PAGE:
The Sigma DP2s follows hot on the heels of the DP2, and promises a fantastic image quality and improvements on its predecessor. Does it succeed?
Sigma DP2s Review
Sigma DP2s Review
There has been a trend in recent years for large-scale sensors in compact cameras, and one of the first models to combine the two is the Sigma’s DP model, starting with the DP1 and continuing with the DP2 and, most recently, the new DP2s. The model features a 14MP Foveon sensor, comprising of three layers, each possessing 4.69 million pixels. The camera is also fairly unique insofar that it has a fixes focal length lens – while this is restrictive in that it has no zoom, optical quality benefits from the 41mm fixes lens and f/2.8 maximum aperture. Other features of the specification include ISO performance of between 100-800 in standard JPEG capture, which extends up to ISO 1600 and 3200 in Raw capture mode.
Outside of the sensor and fixed focal length, the model also features the expandability of an additional optical viewfinder and flash through the model’s hotshoe. The DP2 features a fairly standard 2.5in LCD screen, with resolution 230k pixels, as well as an on-board pop-up flash. The dimensions of the DP2 fit in well with its advanced compact peers, measuring in at 113 x 60 x 56mm, and weighing it 280g.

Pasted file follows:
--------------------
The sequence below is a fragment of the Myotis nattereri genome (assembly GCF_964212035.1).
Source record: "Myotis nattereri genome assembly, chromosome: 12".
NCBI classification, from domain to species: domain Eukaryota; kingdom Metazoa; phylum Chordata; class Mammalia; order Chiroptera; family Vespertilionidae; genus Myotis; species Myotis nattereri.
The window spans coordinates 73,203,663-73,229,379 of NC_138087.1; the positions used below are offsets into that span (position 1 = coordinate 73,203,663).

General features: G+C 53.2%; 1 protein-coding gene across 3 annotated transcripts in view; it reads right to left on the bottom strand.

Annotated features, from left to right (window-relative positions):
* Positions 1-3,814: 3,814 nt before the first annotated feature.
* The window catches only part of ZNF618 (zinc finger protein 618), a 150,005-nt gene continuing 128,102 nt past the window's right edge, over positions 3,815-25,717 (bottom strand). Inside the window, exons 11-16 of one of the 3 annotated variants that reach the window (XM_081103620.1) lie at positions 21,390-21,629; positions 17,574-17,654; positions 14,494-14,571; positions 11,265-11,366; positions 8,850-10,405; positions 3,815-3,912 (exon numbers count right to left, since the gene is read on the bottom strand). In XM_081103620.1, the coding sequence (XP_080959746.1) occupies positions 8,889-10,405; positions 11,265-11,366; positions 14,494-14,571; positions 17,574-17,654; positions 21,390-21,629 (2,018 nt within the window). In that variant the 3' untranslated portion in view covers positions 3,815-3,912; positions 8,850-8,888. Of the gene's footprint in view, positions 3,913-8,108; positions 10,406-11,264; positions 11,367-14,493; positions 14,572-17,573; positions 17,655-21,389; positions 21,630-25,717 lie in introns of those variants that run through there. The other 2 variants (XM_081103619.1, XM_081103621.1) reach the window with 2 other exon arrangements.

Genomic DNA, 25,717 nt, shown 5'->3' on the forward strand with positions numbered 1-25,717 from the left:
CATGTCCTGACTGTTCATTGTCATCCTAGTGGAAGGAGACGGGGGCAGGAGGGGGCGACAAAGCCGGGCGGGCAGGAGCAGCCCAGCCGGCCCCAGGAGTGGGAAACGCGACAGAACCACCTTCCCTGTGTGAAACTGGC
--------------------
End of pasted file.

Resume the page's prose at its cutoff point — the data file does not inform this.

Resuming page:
In fact, a whole host of the specification is almost identical to its predecessor – the only difference between the pair is that the DP2s features a new AF algorithm which promises faster AF performance, as well as a new battery-enhancing power save mode and ‘redesigned rear panel’, which essentially now features buttons marked in eye-catching red, as opposed to plain black.
With regards to performance, the DP2s is definitely an improvement on its predecessor, although it’s still lacking in certain areas – the AF system is definitely improved in speed, though it could still be faster to compete with others. The LCD screen is exactly the same as the previous model, and is definitely an area that could have been improved – far ‘lesser’ compacts have screen of a much better specification.
Images are as impressive as on the predecessor, although no better. A good dynamic range is displayed, as is the tonal range, and very little barrel distortion or fringing is evident due to the fixed lens.
At the price, however, there are many better options on the market.